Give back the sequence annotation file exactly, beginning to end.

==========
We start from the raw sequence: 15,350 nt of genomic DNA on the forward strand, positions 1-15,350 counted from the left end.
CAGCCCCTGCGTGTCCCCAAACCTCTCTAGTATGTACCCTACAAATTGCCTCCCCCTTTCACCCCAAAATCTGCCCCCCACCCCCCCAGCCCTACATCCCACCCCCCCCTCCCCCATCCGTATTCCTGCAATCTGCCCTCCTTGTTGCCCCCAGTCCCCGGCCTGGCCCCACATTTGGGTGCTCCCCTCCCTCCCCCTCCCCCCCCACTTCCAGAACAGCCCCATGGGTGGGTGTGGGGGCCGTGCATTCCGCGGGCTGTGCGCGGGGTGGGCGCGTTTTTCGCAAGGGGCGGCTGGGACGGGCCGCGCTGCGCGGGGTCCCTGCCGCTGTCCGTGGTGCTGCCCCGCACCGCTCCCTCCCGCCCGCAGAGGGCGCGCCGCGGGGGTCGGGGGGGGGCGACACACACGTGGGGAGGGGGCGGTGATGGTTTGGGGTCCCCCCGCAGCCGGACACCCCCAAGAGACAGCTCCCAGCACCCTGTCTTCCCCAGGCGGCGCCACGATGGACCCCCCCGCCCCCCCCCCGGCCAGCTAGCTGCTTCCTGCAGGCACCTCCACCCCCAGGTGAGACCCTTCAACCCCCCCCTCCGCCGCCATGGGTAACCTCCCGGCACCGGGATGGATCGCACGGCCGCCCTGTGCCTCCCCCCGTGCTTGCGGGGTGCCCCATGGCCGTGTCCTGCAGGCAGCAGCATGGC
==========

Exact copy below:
We start from the raw sequence: 15,350 nt of genomic DNA on the forward strand, positions 1-15,350 counted from the left end.
CAGCCCCTGCGTGTCCCCAAACCTCTCTAGTATGTACCCTACAAATTGCCTCCCCCTTTCACCCCAAAATCTGCCCCCCACCCCCCCAGCCCTACATCCCACCCCCCCCTCCCCCATCCGTATTCCTGCAATCTGCCCTCCTTGTTGCCCCCAGTCCCCGGCCTGGCCCCACATTTGGGTGCTCCCCTCCCTCCCCCTCCCCCCCCACTTCCAGAACAGCCCCATGGGTGGGTGTGGGGGCCGTGCATTCCGCGGGCTGTGCGCGGGGTGGGCGCGTTTTTCGCAAGGGGCGGCTGGGACGGGCCGCGCTGCGCGGGGTCCCTGCCGCTGTCCGTGGTGCTGCCCCGCACCGCTCCCTCCCGCCCGCAGAGGGCGCGCCGCGGGGGTCGGGGGGGGGCGACACACACGTGGGGAGGGGGCGGTGATGGTTTGGGGTCCCCCCGCAGCCGGACACCCCCAAGAGACAGCTCCCAGCACCCTGTCTTCCCCAGGCGGCGCCACGATGGACCCCCCCGCCCCCCCCCCGGCCAGCTAGCTGCTTCCTGCAGGCACCTCCACCCCCAGGTGAGACCCTTCAACCCCCCCCTCCGCCGCCATGGGTAACCTCCCGGCACCGGGATGGATCGCACGGCCGCCCTGTGCCTCCCCCCGTGCTTGCGGGGTGCCCCATGGCCGTGTCCTGCAGGCAGCAGCATGGC